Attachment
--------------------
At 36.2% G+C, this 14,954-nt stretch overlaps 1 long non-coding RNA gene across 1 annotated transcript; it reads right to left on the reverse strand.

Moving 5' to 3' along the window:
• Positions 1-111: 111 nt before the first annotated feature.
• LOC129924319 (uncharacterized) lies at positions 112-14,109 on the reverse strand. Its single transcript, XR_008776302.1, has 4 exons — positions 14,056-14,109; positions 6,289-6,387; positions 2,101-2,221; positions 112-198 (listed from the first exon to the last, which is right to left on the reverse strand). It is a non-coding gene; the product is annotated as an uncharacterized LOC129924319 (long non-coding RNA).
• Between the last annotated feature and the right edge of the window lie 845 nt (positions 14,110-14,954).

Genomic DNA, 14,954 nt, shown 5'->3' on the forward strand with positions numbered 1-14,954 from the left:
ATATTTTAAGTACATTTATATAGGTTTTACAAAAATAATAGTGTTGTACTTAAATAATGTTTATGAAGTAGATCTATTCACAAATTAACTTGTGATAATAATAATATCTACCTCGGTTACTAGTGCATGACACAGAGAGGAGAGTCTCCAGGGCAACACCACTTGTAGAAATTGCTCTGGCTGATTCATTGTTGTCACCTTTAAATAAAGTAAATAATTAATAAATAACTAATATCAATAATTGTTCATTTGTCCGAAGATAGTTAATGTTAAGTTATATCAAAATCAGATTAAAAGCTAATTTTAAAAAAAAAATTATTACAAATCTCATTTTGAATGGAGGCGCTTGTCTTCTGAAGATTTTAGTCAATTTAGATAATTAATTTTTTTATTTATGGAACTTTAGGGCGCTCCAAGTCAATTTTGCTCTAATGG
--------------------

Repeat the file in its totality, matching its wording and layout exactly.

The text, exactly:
At 36.2% G+C, this 14,954-nt stretch overlaps 1 long non-coding RNA gene across 1 annotated transcript; it reads right to left on the reverse strand.

Moving 5' to 3' along the window:
• Positions 1-111: 111 nt before the first annotated feature.
• LOC129924319 (uncharacterized) lies at positions 112-14,109 on the reverse strand. Its single transcript, XR_008776302.1, has 4 exons — positions 14,056-14,109; positions 6,289-6,387; positions 2,101-2,221; positions 112-198 (listed from the first exon to the last, which is right to left on the reverse strand). It is a non-coding gene; the product is annotated as an uncharacterized LOC129924319 (long non-coding RNA).
• Between the last annotated feature and the right edge of the window lie 845 nt (positions 14,110-14,954).

Genomic DNA, 14,954 nt, shown 5'->3' on the forward strand with positions numbered 1-14,954 from the left:
ATATTTTAAGTACATTTATATAGGTTTTACAAAAATAATAGTGTTGTACTTAAATAATGTTTATGAAGTAGATCTATTCACAAATTAACTTGTGATAATAATAATATCTACCTCGGTTACTAGTGCATGACACAGAGAGGAGAGTCTCCAGGGCAACACCACTTGTAGAAATTGCTCTGGCTGATTCATTGTTGTCACCTTTAAATAAAGTAAATAATTAATAAATAACTAATATCAATAATTGTTCATTTGTCCGAAGATAGTTAATGTTAAGTTATATCAAAATCAGATTAAAAGCTAATTTTAAAAAAAAAATTATTACAAATCTCATTTTGAATGGAGGCGCTTGTCTTCTGAAGATTTTAGTCAATTTAGATAATTAATTTTTTTATTTATGGAACTTTAGGGCGCTCCAAGTCAATTTTGCTCTAATGG